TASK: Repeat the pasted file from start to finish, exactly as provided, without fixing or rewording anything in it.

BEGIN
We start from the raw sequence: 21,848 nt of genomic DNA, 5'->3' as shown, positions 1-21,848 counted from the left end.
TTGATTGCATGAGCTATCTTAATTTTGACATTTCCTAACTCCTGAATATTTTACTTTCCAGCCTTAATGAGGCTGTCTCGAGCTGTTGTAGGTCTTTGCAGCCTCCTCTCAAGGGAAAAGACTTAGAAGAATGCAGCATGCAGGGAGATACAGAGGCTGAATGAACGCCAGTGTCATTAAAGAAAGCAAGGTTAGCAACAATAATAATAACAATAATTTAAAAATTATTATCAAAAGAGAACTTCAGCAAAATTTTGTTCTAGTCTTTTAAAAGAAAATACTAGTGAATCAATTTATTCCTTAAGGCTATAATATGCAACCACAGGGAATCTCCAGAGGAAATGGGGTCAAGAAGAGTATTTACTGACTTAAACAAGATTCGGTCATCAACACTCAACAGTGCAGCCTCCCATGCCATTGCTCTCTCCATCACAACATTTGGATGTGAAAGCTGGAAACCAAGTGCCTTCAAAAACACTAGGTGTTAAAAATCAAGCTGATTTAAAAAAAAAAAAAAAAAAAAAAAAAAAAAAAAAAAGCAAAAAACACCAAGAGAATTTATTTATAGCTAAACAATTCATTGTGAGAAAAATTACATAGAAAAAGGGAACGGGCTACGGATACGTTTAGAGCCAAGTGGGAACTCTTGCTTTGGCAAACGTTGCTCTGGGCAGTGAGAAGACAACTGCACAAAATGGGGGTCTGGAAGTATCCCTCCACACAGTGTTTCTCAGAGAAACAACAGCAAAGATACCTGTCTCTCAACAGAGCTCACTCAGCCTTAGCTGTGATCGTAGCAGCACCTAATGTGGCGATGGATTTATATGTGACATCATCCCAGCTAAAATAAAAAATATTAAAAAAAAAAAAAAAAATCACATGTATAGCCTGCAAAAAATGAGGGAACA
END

We start from the raw sequence: 21,848 nt of genomic DNA, 5'->3' as shown, positions 1-21,848 counted from the left end.
TTGATTGCATGAGCTATCTTAATTTTGACATTTCCTAACTCCTGAATATTTTACTTTCCAGCCTTAATGAGGCTGTCTCGAGCTGTTGTAGGTCTTTGCAGCCTCCTCTCAAGGGAAAAGACTTAGAAGAATGCAGCATGCAGGGAGATACAGAGGCTGAATGAACGCCAGTGTCATTAAAGAAAGCAAGGTTAGCAACAATAATAATAACAATAATTTAAAAATTATTATCAAAAGAGAACTTCAGCAAAATTTTGTTCTAGTCTTTTAAAAGAAAATACTAGTGAATCAATTTATTCCTTAAGGCTATAATATGCAACCACAGGGAATCTCCAGAGGAAATGGGGTCAAGAAGAGTATTTACTGACTTAAACAAGATTCGGTCATCAACACTCAACAGTGCAGCCTCCCATGCCATTGCTCTCTCCATCACAACATTTGGATGTGAAAGCTGGAAACCAAGTGCCTTCAAAAACACTAGGTGTTAAAAATCAAGCTGATTTAAAAAAAAAAAAAAAAAAAAAAAAAAAAAAAAAAAGCAAAAAACACCAAGAGAATTTATTTATAGCTAAACAATTCATTGTGAGAAAAATTACATAGAAAAAGGGAACGGGCTACGGATACGTTTAGAGCCAAGTGGGAACTCTTGCTTTGGCAAACGTTGCTCTGGGCAGTGAGAAGACAACTGCACAAAATGGGGGTCTGGAAGTATCCCTCCACACAGTGTTTCTCAGAGAAACAACAGCAAAGATACCTGTCTCTCAACAGAGCTCACTCAGCCTTAGCTGTGATCGTAGCAGCACCTAATGTGGCGATGGATTTATATGTGACATCATCCCAGCTAAAATAAAAAATATTAAAAAAAAAAAAAAAAATCACATGTATAGCCTGCAAAAAATGAGGGAACA